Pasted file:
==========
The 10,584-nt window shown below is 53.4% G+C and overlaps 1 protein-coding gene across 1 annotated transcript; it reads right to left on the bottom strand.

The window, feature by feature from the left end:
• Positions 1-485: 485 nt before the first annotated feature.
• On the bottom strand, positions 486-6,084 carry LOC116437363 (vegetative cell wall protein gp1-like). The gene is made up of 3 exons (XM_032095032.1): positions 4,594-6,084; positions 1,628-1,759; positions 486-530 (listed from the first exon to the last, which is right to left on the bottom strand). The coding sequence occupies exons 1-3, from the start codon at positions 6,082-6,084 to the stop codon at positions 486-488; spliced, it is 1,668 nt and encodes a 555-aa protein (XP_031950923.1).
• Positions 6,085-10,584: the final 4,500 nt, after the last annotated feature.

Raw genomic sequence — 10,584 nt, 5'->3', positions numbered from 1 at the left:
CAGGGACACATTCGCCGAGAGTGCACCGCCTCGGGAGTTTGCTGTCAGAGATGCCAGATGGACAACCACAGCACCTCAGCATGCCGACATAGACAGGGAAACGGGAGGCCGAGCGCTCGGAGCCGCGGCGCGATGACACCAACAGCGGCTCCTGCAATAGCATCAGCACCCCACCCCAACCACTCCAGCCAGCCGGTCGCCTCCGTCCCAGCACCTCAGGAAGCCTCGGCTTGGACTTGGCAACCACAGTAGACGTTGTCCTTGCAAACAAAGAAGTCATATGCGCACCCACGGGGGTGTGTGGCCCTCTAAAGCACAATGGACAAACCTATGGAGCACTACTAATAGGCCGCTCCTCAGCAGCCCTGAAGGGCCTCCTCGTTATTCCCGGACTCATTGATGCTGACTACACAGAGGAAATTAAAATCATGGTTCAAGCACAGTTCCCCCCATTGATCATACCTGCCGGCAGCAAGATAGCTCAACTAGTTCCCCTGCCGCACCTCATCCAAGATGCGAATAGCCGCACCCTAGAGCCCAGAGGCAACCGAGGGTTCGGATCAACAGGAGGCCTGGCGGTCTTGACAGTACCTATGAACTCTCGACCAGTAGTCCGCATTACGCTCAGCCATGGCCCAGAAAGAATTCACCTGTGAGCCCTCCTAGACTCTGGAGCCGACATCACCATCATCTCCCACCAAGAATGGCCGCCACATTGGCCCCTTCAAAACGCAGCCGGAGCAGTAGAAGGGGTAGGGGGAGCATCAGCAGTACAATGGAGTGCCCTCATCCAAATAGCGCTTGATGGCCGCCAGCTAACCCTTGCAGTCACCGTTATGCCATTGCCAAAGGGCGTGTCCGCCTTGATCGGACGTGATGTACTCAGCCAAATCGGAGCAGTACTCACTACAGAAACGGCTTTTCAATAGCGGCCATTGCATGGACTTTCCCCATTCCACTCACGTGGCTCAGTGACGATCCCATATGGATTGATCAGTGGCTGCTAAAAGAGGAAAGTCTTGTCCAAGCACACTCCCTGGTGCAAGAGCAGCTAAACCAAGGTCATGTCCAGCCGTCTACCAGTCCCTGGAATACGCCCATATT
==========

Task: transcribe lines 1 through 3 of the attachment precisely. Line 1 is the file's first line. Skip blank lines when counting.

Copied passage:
The 10,584-nt window shown below is 53.4% G+C and overlaps 1 protein-coding gene across 1 annotated transcript; it reads right to left on the bottom strand.

The window, feature by feature from the left end:
• Positions 1-485: 485 nt before the first annotated feature.